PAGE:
By Emily Miles
Amid a national depression, skyrocketing rates of foreclosure and record-breaking debt, Americans are struggling to buy and maintain homes. In the city of Ithaca, however, one organization strives to change that.
Ithaca Neighborhood Housing Services functions under the motto of “Building neighborhoods, community, ownership,” and lists one main goal: “to serve all people seeking affordable housing.” Since its establishment in 1977, the organization has far exceeded its goals. INHS has recently expanded its services to all residents of Tompkins County, spanning beyond Ithaca City limits.
INHS serves to assist low to moderate-income families in obtaining quality, sustainable housing on a long-term basis. INHS believes this is the first step toward revitalizing neighborhoods and encouraging stability and diversity. Recently, the organization has also committed to creating energy-efficient housing and sustainable communities that benefit residents of all income levels and occupations.
“Promoting home ownership is considered key to meeting INHS’ goals,” Executive Director Paul Mazzarella said. He believes that when renters become homeowners, the whole community benefits. In order to achieve this, INHS offers affordable houses and townhouses for purchasing and owning and has also developed apartment complexes for renting.
“We believe in general that homeowners become stakeholders in their neighborhood and work with other residents to ensure the vibrancy of the neighborhood and make our community a better place to live,” Mazzarella said.
Overall, there is a fairly low rate of home-ownership in Ithaca, with only 26 percent of housing units owned by homeowners. According to Mazzarella, this rate is at 66 percent nationally and has risen steadily. It recently reached all time high of 68 percent. The reverse is occurring in Ithaca. Home-ownership has been declining. This is mostly due to the fact that more and more rental units have been built. There are also more renters in general with a high population of students and professors.
Mazzarella said that an important goal in the city has been to increase ownership. City officials believe that homeowners are a stabilizing force in communities because they tend to be “more engaged” and remain in the area for a longer time.
INHS also offers home buying classes to ensure that homebuyers understand the basic facts of the process, inspection, loans and signings. Just this year, the classes were offered on a sliding fee scale starting at $20.
“It’s practices like these that have enabled Ithaca to maintain its homeownership,” Mazzarella said. “Our programs are based on education, which is largely the national problem.”
Currently, only one INHS program is limited to city of Ithaca residents. The Senior Home Assistance and Repairs Program (SHARP) exists to offer free repairs to homeowners, only at the cost of materials. Natasha Tall purchased her house 15 years ago. Now, widowed and living alone, Tall relies on SHARP to maintain her home.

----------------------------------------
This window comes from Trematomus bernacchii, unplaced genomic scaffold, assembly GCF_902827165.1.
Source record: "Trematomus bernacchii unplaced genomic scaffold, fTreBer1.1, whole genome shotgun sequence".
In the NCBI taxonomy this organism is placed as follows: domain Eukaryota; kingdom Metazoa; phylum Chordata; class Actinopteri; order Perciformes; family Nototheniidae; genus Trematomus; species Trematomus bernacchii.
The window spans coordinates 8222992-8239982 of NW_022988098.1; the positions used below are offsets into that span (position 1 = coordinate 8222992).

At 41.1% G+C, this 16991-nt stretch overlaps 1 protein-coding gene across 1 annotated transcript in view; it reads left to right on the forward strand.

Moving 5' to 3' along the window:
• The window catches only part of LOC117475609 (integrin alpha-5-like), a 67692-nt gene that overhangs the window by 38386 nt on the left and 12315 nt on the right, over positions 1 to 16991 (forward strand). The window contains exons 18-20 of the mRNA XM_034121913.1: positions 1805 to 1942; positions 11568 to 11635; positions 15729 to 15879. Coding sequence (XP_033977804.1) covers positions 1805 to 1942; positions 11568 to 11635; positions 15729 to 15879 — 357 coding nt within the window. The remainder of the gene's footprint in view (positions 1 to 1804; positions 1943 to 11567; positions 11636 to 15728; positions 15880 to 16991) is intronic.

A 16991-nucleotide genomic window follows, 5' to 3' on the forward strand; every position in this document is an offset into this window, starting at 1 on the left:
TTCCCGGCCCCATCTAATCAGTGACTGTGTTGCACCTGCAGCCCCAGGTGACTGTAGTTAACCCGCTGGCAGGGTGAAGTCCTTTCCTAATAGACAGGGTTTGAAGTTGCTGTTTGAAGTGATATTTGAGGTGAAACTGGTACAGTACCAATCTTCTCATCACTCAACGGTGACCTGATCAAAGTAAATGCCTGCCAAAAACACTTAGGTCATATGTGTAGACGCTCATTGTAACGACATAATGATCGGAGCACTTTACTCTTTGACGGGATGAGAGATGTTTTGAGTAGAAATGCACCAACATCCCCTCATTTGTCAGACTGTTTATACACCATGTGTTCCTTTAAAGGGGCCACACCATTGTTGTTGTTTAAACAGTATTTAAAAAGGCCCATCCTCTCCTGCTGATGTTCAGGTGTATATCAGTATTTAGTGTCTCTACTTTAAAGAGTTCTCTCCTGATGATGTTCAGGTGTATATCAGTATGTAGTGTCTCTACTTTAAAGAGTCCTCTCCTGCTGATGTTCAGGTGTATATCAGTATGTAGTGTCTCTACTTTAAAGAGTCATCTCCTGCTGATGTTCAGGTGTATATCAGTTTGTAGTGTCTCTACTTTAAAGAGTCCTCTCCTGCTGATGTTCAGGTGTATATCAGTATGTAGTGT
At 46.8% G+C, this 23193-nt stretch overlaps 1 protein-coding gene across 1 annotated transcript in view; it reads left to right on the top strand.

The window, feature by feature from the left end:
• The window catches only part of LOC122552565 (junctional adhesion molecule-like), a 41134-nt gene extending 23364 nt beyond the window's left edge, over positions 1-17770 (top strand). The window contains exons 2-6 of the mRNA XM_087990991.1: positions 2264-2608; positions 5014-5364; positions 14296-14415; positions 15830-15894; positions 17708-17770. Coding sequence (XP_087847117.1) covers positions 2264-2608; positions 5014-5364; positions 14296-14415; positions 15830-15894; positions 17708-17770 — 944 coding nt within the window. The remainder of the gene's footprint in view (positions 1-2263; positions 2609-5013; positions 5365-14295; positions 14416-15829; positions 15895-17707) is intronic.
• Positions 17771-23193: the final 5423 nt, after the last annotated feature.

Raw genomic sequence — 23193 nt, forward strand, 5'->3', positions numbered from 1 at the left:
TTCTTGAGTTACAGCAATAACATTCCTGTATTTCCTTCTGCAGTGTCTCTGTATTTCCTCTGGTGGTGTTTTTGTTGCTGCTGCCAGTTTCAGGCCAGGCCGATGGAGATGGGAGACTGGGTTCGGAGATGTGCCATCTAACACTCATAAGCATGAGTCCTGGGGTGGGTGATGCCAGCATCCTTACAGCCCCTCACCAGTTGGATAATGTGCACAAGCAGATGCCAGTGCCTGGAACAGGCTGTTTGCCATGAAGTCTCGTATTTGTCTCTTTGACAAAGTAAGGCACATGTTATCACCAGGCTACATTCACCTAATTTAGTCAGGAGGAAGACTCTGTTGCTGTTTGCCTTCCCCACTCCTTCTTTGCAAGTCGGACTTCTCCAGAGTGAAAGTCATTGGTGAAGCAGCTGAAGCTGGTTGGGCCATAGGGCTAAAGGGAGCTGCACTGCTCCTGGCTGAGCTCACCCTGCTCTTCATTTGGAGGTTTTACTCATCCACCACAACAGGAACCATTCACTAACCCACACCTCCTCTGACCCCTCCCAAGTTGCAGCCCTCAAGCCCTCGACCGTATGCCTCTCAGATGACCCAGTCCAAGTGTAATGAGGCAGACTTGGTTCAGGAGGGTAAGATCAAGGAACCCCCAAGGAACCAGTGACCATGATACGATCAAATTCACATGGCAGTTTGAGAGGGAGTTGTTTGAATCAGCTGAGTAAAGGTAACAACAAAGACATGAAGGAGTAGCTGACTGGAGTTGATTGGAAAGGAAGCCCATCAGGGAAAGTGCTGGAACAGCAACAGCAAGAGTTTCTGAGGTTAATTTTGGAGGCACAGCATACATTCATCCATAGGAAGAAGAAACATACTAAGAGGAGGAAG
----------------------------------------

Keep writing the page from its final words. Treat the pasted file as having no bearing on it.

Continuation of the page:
“When you are alone, it is so important to know that people will be there to help you and take care of you,” Tall said.
And INHS has been there through it all. Tall said, “the list would take days to produce.” Toilet repair, new windows, screens for the summer. If Tall has an issue with her house, she calls INHS and they send someone right away to take care of it. All Tall has to do is pay for the materials.
“What they do is really wonderful,” Tall said, “I know that if I need anything, they will be there for me.”
Without the help of INHS, Tall would have had to mortgage her home and face extreme debt. This is the exact problem that most homeowners in the United States are facing with the rise of subprime lending and “bad” banking practices. Subprime lending is typically offered to people with bad credit reports. INHS avoids this by offering affordable housing. Families in Ithaca are able to purchase homes without relying on lending.
Mazzarella believes Ithaca has largely avoided the foreclosure bubble. Typically, local banks in Ithaca do not offer subprime mortgages. Ithaca boasts an extremely low rate of foreclosure, ranking last nationally according to the New York Times. The city has also maintained a stable economy throughout the recent national depression.
Carol Eichler, the director of community relations at INHS, believes that ownership contributes to the feeling of community. Part of Eichler’s job is finding success stories and sharing them. In an interview with a young couple that had purchased their first home, Eichler asked the couple what ownership meant after the experience. The couple expressed their gratitude to INHS for assisting them in buying their first home.
“It completely changes people’s attitudes about their communities,” Eichler said.
Emily Miles is a freshman journalism major known for sharing her dollhouses with the community. E-mail her at firstname.lastname@example.org.